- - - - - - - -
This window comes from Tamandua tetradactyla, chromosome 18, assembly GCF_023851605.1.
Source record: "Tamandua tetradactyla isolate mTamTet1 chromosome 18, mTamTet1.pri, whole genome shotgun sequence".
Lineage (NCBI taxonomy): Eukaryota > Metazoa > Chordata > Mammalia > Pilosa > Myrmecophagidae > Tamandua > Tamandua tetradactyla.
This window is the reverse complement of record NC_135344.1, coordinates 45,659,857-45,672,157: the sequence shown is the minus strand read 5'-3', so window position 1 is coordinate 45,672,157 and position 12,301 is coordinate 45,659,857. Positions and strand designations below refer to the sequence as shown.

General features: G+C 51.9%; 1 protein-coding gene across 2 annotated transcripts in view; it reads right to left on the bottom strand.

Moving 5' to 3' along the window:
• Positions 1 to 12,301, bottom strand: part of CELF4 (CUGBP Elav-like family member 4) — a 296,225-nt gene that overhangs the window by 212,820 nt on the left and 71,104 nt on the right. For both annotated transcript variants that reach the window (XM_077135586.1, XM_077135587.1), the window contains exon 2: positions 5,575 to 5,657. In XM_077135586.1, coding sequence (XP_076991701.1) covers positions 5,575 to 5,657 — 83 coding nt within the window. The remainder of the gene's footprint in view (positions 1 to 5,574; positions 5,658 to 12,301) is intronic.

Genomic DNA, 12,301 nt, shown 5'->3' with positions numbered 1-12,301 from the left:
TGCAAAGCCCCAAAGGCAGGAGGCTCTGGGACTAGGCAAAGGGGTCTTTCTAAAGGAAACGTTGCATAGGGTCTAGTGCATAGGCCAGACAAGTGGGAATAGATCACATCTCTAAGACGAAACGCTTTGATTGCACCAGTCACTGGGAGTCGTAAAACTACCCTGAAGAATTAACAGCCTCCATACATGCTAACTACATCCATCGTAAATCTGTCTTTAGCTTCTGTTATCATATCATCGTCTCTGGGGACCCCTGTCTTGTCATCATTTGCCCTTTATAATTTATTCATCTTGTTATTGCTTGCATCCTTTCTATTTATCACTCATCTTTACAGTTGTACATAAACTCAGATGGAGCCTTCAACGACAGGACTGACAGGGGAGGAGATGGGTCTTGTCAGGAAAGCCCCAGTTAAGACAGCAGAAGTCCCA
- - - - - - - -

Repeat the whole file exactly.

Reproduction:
This window comes from Tamandua tetradactyla, chromosome 18, assembly GCF_023851605.1.
Source record: "Tamandua tetradactyla isolate mTamTet1 chromosome 18, mTamTet1.pri, whole genome shotgun sequence".
Lineage (NCBI taxonomy): Eukaryota > Metazoa > Chordata > Mammalia > Pilosa > Myrmecophagidae > Tamandua > Tamandua tetradactyla.
This window is the reverse complement of record NC_135344.1, coordinates 45,659,857-45,672,157: the sequence shown is the minus strand read 5'-3', so window position 1 is coordinate 45,672,157 and position 12,301 is coordinate 45,659,857. Positions and strand designations below refer to the sequence as shown.

General features: G+C 51.9%; 1 protein-coding gene across 2 annotated transcripts in view; it reads right to left on the bottom strand.

Moving 5' to 3' along the window:
• Positions 1 to 12,301, bottom strand: part of CELF4 (CUGBP Elav-like family member 4) — a 296,225-nt gene that overhangs the window by 212,820 nt on the left and 71,104 nt on the right. For both annotated transcript variants that reach the window (XM_077135586.1, XM_077135587.1), the window contains exon 2: positions 5,575 to 5,657. In XM_077135586.1, coding sequence (XP_076991701.1) covers positions 5,575 to 5,657 — 83 coding nt within the window. The remainder of the gene's footprint in view (positions 1 to 5,574; positions 5,658 to 12,301) is intronic.

Genomic DNA, 12,301 nt, shown 5'->3' with positions numbered 1-12,301 from the left:
TGCAAAGCCCCAAAGGCAGGAGGCTCTGGGACTAGGCAAAGGGGTCTTTCTAAAGGAAACGTTGCATAGGGTCTAGTGCATAGGCCAGACAAGTGGGAATAGATCACATCTCTAAGACGAAACGCTTTGATTGCACCAGTCACTGGGAGTCGTAAAACTACCCTGAAGAATTAACAGCCTCCATACATGCTAACTACATCCATCGTAAATCTGTCTTTAGCTTCTGTTATCATATCATCGTCTCTGGGGACCCCTGTCTTGTCATCATTTGCCCTTTATAATTTATTCATCTTGTTATTGCTTGCATCCTTTCTATTTATCACTCATCTTTACAGTTGTACATAAACTCAGATGGAGCCTTCAACGACAGGACTGACAGGGGAGGAGATGGGTCTTGTCAGGAAAGCCCCAGTTAAGACAGCAGAAGTCCCA